(On camera): The smell is still quite strong. These are the things that they weren't able to wash yet. And look, that's the toy that her daughter hid away to try to keep her safe, and she would tell the toy, you know, you might -- you might suffocate, but at least you'll be safe from the bombing. That's how -- that's how the kids' minds work.

[14:30:03]

(on camera): Yesterday, they were digging a tunnel for the ants so that the ants wouldn't suffocate just in case something happened.

(voice-over): In another tent we meet a boy with a jagged scar run ago cross his abdomen to his Adam's apple. His uncle, who doesn't want to be identified, was among the worst affected in the family in the chemical strike.

He said his blood sample was taken the day before. This new camp is inhabited by those who survived the siege of Douma. It's relentless, months-long bombing that drove families underground, so something as simple as feeling the sun on their skin was a luxury.

(Inaudible) and her family thought there was a lull in the bombing and went outside when she says three airstrikes slammed right next to them. The next thing she remembers is being in the hospital.

(on camera): She had just gotten out of surgery in the hospital when the wounded from the chemical strikes began coming in.

(voice-over): The scene was so horrific, she said she forgot her own pain. What she doesn't know, what no one has the heart to tell her, is that her husband is dead. Her son, just 2 years old, is too young to remember his father.

The limited U.S. front U.K. strikes may have sent a message to the Syrian regime about chemical weapons, but not about the rest of its arsenal. For those who have endured the unimaginable, it's a little more than a move on a gruesome chessboard.

The 68-year-old (inaudible) arrived here four days ago from Duma. She has buried too many relatives (inaudible) including her son and two grandchildren. She says her country has caused her too much pain.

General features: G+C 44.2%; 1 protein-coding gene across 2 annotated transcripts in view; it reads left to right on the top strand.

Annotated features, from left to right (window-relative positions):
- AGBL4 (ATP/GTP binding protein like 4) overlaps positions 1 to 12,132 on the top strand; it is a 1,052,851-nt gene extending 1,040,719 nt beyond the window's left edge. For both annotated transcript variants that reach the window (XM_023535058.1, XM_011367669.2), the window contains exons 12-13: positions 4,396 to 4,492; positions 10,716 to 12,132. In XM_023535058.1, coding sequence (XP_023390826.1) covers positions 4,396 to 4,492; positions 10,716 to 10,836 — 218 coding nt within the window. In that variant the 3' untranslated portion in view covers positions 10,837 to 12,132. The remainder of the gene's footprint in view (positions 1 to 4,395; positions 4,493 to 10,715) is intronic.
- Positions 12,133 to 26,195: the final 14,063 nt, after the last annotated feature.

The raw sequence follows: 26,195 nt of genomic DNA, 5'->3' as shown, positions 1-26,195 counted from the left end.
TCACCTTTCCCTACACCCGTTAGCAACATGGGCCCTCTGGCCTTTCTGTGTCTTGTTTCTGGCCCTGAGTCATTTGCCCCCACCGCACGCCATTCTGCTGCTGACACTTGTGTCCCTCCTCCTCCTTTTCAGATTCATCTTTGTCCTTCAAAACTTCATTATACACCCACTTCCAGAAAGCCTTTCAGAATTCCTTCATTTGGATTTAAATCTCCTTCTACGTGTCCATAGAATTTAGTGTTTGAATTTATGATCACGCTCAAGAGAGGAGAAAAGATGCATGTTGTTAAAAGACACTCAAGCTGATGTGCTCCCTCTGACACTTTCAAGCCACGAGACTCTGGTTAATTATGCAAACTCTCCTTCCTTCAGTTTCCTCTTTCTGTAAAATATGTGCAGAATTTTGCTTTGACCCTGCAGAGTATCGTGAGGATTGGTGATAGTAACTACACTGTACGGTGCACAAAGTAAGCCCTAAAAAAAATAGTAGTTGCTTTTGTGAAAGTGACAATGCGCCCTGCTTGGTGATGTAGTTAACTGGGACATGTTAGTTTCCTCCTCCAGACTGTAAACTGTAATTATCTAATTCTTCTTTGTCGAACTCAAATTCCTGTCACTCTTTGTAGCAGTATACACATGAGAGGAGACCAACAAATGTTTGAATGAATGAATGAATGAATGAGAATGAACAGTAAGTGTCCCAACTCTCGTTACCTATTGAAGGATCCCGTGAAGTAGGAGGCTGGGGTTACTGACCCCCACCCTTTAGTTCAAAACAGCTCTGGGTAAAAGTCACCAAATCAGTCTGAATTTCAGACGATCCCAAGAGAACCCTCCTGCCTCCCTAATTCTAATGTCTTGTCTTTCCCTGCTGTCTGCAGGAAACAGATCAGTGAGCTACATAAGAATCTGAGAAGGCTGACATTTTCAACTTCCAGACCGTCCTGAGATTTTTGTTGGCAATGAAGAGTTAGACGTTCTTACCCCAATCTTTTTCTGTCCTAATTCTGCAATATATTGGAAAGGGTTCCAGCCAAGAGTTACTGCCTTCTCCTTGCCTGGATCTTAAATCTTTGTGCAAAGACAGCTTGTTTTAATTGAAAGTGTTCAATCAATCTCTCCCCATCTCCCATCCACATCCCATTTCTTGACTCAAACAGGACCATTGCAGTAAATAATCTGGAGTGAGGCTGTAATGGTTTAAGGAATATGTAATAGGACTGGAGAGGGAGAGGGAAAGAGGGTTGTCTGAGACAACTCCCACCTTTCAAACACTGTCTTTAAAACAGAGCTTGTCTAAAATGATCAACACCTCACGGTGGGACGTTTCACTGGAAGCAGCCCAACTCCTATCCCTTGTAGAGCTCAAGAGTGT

She says her country has caused her too much and remembering the long- lost days when her family was around her, when they were all alive, when feeling safe wasn't a luxury, it's all just too much.

(END VIDEOTAPE)

DAMON: And Fred, even though they're there, even though they managed to get out of these various different neighborhoods, people are still so profoundly afraid, many of them were coming up to us and asking if they were safe in the camp, because they feel vulnerable and as if there is no one, nothing that is going to protect them.

FREDRICKA WHITFIELD, CNN ANCHOR: Incredible point of view. Thank you so much for bringing that to us. Arwa Damon, appreciate it.

All right. Straight ahead, back in this country, Stormy Daniels' attorney says his client will be at the Michael Cohen court hearing tomorrow. And that's not the only bombshell he dropped during his CNN interview today. Hear what else he had to say, next. (COMMERCIAL BREAK)

[14:37:12]

WHITFIELD: All right. Welcome back. This just in. We have learned that former first lady, Barbara Bush, is in failing health, suffering with chronic obstructive pulmonary disease, COPD, and congestive heart failure, according to a statement from the office of former President George H.W. Bush.